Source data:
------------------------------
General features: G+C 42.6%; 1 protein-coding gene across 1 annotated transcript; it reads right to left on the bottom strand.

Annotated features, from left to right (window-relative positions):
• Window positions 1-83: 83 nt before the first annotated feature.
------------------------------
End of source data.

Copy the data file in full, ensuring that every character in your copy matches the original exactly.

General features: G+C 42.6%; 1 protein-coding gene across 1 annotated transcript; it reads right to left on the bottom strand.

Annotated features, from left to right (window-relative positions):
• Window positions 1-83: 83 nt before the first annotated feature.